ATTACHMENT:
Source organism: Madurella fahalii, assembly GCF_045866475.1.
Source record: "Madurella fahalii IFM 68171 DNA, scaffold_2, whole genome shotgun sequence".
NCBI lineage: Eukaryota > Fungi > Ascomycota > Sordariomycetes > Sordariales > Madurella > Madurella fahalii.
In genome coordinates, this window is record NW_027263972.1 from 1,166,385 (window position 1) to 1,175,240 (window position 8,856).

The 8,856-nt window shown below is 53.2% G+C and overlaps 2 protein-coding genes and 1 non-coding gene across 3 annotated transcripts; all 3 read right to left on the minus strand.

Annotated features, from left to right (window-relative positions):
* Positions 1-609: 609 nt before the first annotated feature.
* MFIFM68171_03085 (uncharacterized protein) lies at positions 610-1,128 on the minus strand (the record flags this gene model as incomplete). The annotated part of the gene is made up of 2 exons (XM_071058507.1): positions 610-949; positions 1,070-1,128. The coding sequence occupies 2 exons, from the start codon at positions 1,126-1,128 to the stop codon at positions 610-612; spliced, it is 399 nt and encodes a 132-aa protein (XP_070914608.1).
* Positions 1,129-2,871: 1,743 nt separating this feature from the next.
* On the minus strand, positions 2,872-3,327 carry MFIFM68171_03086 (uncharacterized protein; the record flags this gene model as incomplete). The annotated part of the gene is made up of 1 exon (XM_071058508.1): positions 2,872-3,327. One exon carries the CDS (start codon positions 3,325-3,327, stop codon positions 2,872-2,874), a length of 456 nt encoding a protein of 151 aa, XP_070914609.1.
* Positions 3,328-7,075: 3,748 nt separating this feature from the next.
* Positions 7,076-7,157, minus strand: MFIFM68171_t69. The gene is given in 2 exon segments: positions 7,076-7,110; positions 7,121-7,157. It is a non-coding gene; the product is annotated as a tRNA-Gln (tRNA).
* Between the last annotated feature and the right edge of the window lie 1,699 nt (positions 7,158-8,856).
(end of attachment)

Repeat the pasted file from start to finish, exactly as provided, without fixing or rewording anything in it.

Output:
Source organism: Madurella fahalii, assembly GCF_045866475.1.
Source record: "Madurella fahalii IFM 68171 DNA, scaffold_2, whole genome shotgun sequence".
NCBI lineage: Eukaryota > Fungi > Ascomycota > Sordariomycetes > Sordariales > Madurella > Madurella fahalii.
In genome coordinates, this window is record NW_027263972.1 from 1,166,385 (window position 1) to 1,175,240 (window position 8,856).

The 8,856-nt window shown below is 53.2% G+C and overlaps 2 protein-coding genes and 1 non-coding gene across 3 annotated transcripts; all 3 read right to left on the minus strand.

Annotated features, from left to right (window-relative positions):
* Positions 1-609: 609 nt before the first annotated feature.
* MFIFM68171_03085 (uncharacterized protein) lies at positions 610-1,128 on the minus strand (the record flags this gene model as incomplete). The annotated part of the gene is made up of 2 exons (XM_071058507.1): positions 610-949; positions 1,070-1,128. The coding sequence occupies 2 exons, from the start codon at positions 1,126-1,128 to the stop codon at positions 610-612; spliced, it is 399 nt and encodes a 132-aa protein (XP_070914608.1).
* Positions 1,129-2,871: 1,743 nt separating this feature from the next.
* On the minus strand, positions 2,872-3,327 carry MFIFM68171_03086 (uncharacterized protein; the record flags this gene model as incomplete). The annotated part of the gene is made up of 1 exon (XM_071058508.1): positions 2,872-3,327. One exon carries the CDS (start codon positions 3,325-3,327, stop codon positions 2,872-2,874), a length of 456 nt encoding a protein of 151 aa, XP_070914609.1.
* Positions 3,328-7,075: 3,748 nt separating this feature from the next.
* Positions 7,076-7,157, minus strand: MFIFM68171_t69. The gene is given in 2 exon segments: positions 7,076-7,110; positions 7,121-7,157. It is a non-coding gene; the product is annotated as a tRNA-Gln (tRNA).
* Between the last annotated feature and the right edge of the window lie 1,699 nt (positions 7,158-8,856).